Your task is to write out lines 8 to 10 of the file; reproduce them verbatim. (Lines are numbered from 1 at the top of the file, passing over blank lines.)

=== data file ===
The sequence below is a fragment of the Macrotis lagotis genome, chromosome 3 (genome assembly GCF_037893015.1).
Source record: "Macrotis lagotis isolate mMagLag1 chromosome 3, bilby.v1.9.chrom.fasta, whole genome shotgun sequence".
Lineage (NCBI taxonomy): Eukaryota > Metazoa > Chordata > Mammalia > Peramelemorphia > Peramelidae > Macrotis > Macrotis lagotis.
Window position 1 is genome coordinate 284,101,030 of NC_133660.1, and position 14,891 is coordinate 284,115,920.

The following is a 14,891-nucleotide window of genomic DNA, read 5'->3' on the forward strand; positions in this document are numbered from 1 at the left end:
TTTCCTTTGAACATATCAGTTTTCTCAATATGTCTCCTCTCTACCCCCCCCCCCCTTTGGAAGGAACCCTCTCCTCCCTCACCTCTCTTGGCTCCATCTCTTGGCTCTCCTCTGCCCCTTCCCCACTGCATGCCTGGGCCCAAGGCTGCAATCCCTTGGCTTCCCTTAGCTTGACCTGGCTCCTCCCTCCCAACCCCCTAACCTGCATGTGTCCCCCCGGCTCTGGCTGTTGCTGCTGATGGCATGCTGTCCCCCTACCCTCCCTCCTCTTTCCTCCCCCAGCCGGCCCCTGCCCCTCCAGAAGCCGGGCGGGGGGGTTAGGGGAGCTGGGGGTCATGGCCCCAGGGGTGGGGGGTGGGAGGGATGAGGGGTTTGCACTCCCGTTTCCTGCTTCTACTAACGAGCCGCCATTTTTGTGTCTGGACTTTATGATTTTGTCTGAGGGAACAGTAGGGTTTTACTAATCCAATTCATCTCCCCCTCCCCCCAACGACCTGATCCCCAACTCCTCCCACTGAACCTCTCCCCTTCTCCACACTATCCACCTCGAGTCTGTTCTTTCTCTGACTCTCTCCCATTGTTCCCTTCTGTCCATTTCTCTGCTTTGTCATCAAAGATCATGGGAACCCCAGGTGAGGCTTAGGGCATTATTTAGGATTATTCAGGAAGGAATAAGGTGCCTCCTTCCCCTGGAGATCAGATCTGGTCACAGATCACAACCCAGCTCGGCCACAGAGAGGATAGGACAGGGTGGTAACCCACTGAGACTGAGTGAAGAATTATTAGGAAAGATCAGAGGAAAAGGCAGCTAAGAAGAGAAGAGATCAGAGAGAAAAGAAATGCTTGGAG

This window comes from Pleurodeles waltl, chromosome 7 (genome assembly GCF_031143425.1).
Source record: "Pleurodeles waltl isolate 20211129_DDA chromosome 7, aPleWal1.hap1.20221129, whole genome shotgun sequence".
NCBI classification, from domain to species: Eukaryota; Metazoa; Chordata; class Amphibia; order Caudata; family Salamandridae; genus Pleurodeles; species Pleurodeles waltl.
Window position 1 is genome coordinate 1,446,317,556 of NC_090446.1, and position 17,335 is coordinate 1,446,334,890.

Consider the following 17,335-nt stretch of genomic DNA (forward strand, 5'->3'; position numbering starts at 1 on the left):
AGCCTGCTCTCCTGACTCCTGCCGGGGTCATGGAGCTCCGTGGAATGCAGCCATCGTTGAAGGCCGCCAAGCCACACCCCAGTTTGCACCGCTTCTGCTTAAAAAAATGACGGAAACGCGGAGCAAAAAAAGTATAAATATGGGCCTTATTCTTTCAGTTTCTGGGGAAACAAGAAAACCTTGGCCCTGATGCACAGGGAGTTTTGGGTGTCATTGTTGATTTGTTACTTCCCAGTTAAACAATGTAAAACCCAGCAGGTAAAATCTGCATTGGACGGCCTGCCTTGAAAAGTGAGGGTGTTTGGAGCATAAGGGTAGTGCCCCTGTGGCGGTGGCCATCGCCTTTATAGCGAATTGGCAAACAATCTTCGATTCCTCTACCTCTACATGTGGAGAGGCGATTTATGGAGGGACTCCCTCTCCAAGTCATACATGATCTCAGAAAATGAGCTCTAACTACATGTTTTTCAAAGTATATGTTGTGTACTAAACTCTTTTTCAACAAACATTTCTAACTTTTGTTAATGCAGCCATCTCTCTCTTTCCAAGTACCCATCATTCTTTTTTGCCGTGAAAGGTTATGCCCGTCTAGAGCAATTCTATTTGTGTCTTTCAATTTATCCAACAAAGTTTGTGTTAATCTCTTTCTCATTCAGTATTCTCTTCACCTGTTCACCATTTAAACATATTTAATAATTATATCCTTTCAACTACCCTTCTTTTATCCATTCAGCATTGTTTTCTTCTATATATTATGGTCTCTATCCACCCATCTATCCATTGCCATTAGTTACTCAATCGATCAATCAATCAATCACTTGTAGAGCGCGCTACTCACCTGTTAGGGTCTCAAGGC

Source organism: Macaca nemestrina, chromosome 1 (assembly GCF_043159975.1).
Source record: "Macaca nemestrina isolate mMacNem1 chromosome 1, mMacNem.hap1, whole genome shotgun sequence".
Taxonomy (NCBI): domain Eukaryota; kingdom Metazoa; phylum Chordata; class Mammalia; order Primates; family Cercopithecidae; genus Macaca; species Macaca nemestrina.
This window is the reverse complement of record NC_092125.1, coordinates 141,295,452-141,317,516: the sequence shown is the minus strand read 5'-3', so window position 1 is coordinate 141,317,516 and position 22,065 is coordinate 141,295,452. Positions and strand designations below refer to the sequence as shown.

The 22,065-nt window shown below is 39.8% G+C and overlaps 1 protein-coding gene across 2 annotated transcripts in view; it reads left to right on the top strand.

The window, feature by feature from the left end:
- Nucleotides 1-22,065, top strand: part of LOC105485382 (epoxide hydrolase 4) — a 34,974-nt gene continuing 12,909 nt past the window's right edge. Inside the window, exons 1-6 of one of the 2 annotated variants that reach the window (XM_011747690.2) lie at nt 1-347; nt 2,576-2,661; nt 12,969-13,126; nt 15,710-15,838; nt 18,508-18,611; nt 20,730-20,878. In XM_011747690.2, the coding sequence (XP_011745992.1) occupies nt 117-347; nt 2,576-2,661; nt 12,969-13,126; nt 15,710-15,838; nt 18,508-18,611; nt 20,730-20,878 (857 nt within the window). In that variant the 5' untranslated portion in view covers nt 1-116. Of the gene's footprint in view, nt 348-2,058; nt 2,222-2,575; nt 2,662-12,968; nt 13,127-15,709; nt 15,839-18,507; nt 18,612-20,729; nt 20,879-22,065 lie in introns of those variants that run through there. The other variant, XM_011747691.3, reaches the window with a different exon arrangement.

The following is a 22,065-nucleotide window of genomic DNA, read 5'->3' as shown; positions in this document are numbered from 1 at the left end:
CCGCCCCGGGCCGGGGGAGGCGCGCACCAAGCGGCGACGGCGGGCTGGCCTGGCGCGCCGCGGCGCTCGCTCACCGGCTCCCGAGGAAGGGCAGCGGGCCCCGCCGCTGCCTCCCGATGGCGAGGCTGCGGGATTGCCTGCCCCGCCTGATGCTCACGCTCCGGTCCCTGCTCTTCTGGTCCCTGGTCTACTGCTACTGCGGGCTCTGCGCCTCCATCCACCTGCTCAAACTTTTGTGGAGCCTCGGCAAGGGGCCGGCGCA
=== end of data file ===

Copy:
Source record: "Pleurodeles waltl isolate 20211129_DDA chromosome 7, aPleWal1.hap1.20221129, whole genome shotgun sequence".
NCBI classification, from domain to species: Eukaryota; Metazoa; Chordata; class Amphibia; order Caudata; family Salamandridae; genus Pleurodeles; species Pleurodeles waltl.
Window position 1 is genome coordinate 1,446,317,556 of NC_090446.1, and position 17,335 is coordinate 1,446,334,890.